Page last updated at 11:56 GMT, Thursday, 22 October 2009 12:56 UK

REM call for Guantanamo closure

Michael Stipe of REM
REM's Michael Stipe is backing the campaign

Rock bands including Pearl Jam and REM have joined a coalition of musicians to support the US president's efforts to close the Guantanamo Bay prison.

The National Campaign to Close Guantanamo, which also includes former military officers, launched on Tuesday.

Many of the artists who have signed up are angry that their music was used as an interrogation tool in the jail.

But CIA spokesman George Little said music was used only for security, rather than "punitive purposes".

In a statement, REM said: "We have spent the past 30 years supporting causes related to peace and justice. To now learn that some of our friends' music may have been used as part of the torture tactics without their consent or knowledge, is horrific. It's anti-American, period."

Other artists to sign up to the coalition include Jackson Browne, Steve Earle, Roseanne Cash, Billy Bragg, Bonnie Raitt and Rage Against The Machine.

On behalf of the campaign, the National Security Archive in Washington is filing a Freedom of Information Act request seeking classified records that detail the use of loud music as an interrogation device.

'Terrify and punish'

A report published in November 2008 by the Senate Armed Services Committee report, has already made several references to the technique.

In one case interrogators played records to "stress" a prisoner, Mohamedou Ould Slahi, who believed music was forbidden.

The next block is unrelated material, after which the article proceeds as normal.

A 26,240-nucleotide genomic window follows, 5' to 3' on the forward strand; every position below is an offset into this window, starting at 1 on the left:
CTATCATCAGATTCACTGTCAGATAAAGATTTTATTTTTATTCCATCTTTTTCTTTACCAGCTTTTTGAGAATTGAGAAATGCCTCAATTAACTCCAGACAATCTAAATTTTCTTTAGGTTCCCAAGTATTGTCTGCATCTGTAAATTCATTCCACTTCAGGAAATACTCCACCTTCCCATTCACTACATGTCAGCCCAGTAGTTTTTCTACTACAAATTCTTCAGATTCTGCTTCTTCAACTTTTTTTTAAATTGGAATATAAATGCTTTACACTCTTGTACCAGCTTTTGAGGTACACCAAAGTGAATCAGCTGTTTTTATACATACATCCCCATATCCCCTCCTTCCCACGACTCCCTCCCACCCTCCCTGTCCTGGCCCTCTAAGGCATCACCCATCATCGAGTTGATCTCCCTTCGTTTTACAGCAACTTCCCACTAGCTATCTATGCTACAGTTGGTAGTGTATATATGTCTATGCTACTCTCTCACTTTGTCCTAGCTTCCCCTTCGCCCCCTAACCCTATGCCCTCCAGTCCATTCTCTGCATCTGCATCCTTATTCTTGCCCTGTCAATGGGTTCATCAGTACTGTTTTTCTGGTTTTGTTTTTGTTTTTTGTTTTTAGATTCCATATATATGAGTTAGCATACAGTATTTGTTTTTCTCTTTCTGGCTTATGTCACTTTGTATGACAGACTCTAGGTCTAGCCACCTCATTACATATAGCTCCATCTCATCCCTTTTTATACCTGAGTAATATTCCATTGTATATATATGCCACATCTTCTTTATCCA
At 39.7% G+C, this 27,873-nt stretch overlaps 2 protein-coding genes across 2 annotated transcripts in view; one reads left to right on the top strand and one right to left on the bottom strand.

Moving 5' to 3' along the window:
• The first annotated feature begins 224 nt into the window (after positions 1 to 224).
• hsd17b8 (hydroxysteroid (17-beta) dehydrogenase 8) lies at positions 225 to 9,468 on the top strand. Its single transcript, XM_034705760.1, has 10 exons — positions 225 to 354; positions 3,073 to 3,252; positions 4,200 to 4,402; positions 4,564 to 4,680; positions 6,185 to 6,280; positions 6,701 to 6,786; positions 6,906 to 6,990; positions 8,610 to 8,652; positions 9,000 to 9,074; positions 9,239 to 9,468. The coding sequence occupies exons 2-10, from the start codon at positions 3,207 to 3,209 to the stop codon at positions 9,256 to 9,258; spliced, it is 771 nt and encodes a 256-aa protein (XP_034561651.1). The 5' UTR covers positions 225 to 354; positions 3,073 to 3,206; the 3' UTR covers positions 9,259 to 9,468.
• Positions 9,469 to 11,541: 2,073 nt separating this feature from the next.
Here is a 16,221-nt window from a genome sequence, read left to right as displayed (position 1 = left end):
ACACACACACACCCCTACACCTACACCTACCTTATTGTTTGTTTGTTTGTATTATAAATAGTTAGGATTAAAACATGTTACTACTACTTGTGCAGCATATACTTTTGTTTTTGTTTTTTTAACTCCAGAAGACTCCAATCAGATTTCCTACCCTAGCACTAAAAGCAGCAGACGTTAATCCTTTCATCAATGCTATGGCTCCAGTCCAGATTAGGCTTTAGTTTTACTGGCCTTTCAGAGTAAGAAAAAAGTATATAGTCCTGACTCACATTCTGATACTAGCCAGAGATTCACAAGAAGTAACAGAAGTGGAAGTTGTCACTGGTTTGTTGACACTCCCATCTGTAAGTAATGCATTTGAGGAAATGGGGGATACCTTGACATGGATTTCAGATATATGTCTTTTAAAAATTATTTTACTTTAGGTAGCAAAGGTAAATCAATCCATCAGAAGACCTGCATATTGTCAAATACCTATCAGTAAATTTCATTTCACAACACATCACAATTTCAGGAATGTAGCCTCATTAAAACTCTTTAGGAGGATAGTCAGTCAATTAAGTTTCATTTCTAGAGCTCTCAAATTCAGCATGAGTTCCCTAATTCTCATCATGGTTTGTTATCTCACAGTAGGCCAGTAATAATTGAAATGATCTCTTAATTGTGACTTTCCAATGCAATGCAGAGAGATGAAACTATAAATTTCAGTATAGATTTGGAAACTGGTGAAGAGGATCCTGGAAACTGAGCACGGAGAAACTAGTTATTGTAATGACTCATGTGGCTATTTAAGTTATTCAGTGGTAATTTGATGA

In 2003, he was questioned while being "exposed to variable lighting patterns" and repeated plays of a song called Let the Bodies Hit the Floor by the band Drowning Pool.

Jayne Huckerby, from New York University's Center for Human Rights and Global Justice, said loud music was also played at clandestine prisons run by the CIA.

Following an early information request, Ms Huckerby received a CIA document dated December 2005 in which the agency explained that the use of loud music or white noise was needed "to mask sound and prevent communication among detainees".

She argued that such sounds were not a "benign security tool," but a way "to humiliate, terrify, punish, disorient and deprive detainees of sleep, in violation of international law".

According to the National Security Archive, tracks by AC/DC, Britney Spears, the Bee Gees and Marilyn Manson were used at Guantanamo.

The Meow mix cat food jingle, the Barney theme song and an assortment of Sesame Street tunes also were played into detainees' cells.

But the CIA insisted any music was played "at levels far below a live rock band".

And Major Diana Haynie, a spokeswoman for Joint Task Force Guantanamo, said loud music has not been used with detainees since the fall of 2003.

Barack Obama pledged to close the Guantanamo detention camp by January, but Republican opposition in Congress has made fulfilling that promise look less likely.

Print Sponsor


The BBC is not responsible for the content of external internet sites

Has China's housing bubble burst?
How the world's oldest clove tree defied an empire
Why Royal Ballet principal Sergei Polunin quit


Americas Africa Europe Middle East South Asia Asia Pacific